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The Best Fiddle Leaf Fig Fertilizer

The Best Fiddle Leaf Fig Fertilizer How and When to Use It

Fiddle leaf fig plants need fertilizer for proper growth because their leaves are large and dense. One common mistake people make is neglecting to fertilize a fiddle leaf fig plant at all, which results in slow growth and poor overall health for your plant. It’s important to choose the best fiddle leaf fig fertilizer so your plant can support those big, beautiful leaves and grow into a healthy tree!

Unlike plants growing outdoors in the wild, where roots can search deeper for more nutrition and nutrients are naturally being added to the soil from plant and animal material breaking down, potted fiddle leaf figs depend on their potting soil for all nutrients. If you haven’t repotted your plant in over a year, chances are that your fiddle leaf fig is in desperate need of fertilizer.

If your fiddle doesn’t get the nutrients it needs, you might notice slow or stunted growth, smaller leaves, or leaf discoloration ranging from yellowing to browning. Not good!

In this article, we’ll show you how to select the best fiddle leaf fig fertilizer and how to use it to get the healthiest, most beautiful fiddle leaf fig ever!

Selecting Fiddle Leaf Fig Fertilizer

When it comes to plant fertilizer, one size doesn’t fit all! Different plants need different amounts of various nutrients, and fiddle leaf figs are no different. It’s important to select a fertilizer that’s appropriate for your fiddle leaf fig tree so it doesn’t develop an excess of certain nutrients and a deficiency in others.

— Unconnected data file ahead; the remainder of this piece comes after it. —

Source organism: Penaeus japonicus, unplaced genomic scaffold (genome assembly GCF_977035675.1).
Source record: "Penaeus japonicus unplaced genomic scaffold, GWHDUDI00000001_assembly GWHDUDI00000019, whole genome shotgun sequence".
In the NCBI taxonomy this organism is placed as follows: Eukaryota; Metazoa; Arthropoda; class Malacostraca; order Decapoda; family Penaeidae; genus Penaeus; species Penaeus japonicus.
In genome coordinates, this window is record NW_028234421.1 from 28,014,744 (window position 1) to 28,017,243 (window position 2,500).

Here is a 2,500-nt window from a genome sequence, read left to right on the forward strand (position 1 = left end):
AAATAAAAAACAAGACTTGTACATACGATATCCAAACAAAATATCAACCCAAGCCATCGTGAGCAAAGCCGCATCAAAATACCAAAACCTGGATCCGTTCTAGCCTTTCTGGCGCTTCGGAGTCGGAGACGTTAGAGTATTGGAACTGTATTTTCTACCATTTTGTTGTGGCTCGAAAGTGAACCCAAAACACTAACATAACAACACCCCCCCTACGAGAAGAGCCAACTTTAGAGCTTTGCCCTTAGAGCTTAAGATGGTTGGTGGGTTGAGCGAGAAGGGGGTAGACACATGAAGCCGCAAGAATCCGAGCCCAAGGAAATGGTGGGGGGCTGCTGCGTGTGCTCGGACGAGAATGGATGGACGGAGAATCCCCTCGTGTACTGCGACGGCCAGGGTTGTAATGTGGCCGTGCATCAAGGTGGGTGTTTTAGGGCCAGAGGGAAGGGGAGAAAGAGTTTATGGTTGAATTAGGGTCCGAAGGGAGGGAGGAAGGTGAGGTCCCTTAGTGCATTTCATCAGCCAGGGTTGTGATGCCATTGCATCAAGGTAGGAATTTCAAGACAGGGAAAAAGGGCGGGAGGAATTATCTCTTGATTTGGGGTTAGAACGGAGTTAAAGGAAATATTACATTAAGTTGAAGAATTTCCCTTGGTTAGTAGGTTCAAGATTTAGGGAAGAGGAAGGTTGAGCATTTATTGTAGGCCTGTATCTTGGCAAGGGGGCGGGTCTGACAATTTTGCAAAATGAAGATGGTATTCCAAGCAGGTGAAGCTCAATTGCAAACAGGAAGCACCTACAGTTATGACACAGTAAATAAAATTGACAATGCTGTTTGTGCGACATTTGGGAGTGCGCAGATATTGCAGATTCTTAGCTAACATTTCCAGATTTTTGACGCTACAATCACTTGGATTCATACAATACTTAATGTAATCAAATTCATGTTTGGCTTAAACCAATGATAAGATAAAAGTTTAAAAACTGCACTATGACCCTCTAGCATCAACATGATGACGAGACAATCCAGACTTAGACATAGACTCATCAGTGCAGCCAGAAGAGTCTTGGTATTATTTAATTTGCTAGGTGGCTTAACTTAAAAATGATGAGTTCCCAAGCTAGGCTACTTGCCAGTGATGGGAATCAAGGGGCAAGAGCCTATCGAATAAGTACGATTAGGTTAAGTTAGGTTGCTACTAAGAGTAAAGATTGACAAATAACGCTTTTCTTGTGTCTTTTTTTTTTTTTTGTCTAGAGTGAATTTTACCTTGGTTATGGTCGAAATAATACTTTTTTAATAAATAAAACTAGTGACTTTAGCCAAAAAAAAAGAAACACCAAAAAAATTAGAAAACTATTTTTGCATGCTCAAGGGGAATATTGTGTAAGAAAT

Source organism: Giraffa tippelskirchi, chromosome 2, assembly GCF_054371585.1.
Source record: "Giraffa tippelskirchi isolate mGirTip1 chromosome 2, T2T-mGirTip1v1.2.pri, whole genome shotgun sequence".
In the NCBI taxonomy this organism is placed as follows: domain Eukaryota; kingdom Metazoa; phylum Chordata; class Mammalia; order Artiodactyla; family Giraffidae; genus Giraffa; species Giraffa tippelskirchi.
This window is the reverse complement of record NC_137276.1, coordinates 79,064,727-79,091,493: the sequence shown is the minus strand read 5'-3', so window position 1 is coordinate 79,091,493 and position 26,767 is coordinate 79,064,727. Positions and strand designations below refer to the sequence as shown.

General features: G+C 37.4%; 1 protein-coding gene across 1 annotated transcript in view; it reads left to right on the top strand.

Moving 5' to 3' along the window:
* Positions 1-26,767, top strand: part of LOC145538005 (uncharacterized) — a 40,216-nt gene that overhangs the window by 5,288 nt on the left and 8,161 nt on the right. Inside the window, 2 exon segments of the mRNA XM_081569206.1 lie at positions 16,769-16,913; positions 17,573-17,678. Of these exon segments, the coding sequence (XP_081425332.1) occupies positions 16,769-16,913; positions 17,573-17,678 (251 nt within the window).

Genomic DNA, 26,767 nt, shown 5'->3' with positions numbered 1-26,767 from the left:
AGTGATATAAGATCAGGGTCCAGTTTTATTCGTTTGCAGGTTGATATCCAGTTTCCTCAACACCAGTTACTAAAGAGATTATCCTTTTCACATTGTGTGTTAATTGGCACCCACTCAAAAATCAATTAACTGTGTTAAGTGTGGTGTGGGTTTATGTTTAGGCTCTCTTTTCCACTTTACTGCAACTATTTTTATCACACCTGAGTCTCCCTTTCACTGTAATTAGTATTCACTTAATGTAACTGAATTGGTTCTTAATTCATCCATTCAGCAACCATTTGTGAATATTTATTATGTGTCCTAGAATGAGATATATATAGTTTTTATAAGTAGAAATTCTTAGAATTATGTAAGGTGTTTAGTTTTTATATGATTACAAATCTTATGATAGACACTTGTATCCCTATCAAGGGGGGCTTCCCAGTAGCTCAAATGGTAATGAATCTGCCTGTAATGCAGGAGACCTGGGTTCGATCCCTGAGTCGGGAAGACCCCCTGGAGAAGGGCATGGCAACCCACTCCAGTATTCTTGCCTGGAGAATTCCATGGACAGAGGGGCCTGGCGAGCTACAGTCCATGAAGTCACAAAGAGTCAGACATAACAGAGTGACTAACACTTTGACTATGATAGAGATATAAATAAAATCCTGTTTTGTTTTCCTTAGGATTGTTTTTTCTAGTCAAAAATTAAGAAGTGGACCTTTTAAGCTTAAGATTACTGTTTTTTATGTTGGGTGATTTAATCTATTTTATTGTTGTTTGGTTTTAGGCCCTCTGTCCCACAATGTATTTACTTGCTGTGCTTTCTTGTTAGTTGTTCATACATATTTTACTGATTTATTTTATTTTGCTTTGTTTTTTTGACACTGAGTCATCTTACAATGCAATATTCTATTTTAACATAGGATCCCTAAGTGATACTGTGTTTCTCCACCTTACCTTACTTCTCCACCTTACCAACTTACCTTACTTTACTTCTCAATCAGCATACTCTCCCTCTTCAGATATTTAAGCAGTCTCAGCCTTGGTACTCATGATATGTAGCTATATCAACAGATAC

N-P-K Ratio

One of the most important factors to consider when looking for the best fiddle leaf fig fertilizer is the N-P-K ratio, which is the ratio of nitrogen, phosphorus, and potassium present in a fertilizer. These are the major minerals plants need to support their growth and functions, but different plants need different amounts. Fertilizers may also contain minerals like copper, calcium, sulfur, boron, and chlorine, but in much smaller amounts.

Fiddle leaf figs do best on fertilizer with a 3-1-2 N-P-K ratio, or 3% nitrogen, 1% phosphorus, and 2% potassium. You should see these numbers displayed prominently on the package of any fertilizer you’re considering, so keep an eye out!

A well-balanced 1-1-1 fertilizer can also work in a pinch, but for long-term health for your fiddle leaf fig, 3-1-2 is best!

Liquid vs. Granules

Fertilizer typically comes in two forms: pellets or granules that dissolve slowly into the soil, and liquid that you add to your plant’s water.

There are pros and cons to each, of course. The slow-release granules are meant to be used less often, which can make it easier to remember when to fertilize, but we find that it’s hard to control just how many nutrients your plant is getting because the rate at which the pellets dissolve can be unpredictable. 

Liquid fertilizer tends to be easier to control, but you have to use it more often, and often on a more complex schedule than once every six months.